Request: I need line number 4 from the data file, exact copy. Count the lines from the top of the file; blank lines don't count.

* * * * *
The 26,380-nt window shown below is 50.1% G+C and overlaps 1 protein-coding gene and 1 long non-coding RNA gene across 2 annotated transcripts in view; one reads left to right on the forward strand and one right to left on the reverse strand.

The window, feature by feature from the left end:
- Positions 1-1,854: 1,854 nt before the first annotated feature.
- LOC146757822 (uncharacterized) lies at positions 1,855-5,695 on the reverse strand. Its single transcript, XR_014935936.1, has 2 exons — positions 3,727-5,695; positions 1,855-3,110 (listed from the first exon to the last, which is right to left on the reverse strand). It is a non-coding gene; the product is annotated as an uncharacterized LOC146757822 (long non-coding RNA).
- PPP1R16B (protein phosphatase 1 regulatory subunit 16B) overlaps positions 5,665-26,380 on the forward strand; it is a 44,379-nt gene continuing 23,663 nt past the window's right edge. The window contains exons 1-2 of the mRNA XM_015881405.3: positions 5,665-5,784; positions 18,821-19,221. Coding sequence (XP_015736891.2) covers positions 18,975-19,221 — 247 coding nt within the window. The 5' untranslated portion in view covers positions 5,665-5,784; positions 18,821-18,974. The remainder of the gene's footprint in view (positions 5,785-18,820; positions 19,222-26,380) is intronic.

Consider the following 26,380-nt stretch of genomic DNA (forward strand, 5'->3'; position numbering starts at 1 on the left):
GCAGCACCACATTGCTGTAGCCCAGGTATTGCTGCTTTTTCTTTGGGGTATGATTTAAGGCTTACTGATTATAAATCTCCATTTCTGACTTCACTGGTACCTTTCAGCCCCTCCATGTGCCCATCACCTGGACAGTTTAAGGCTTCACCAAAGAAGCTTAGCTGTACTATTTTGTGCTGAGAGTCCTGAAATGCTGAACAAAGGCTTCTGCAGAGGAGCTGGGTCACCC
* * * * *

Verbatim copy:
- LOC146757822 (uncharacterized) lies at positions 1,855-5,695 on the reverse strand. Its single transcript, XR_014935936.1, has 2 exons — positions 3,727-5,695; positions 1,855-3,110 (listed from the first exon to the last, which is right to left on the reverse strand). It is a non-coding gene; the product is annotated as an uncharacterized LOC146757822 (long non-coding RNA).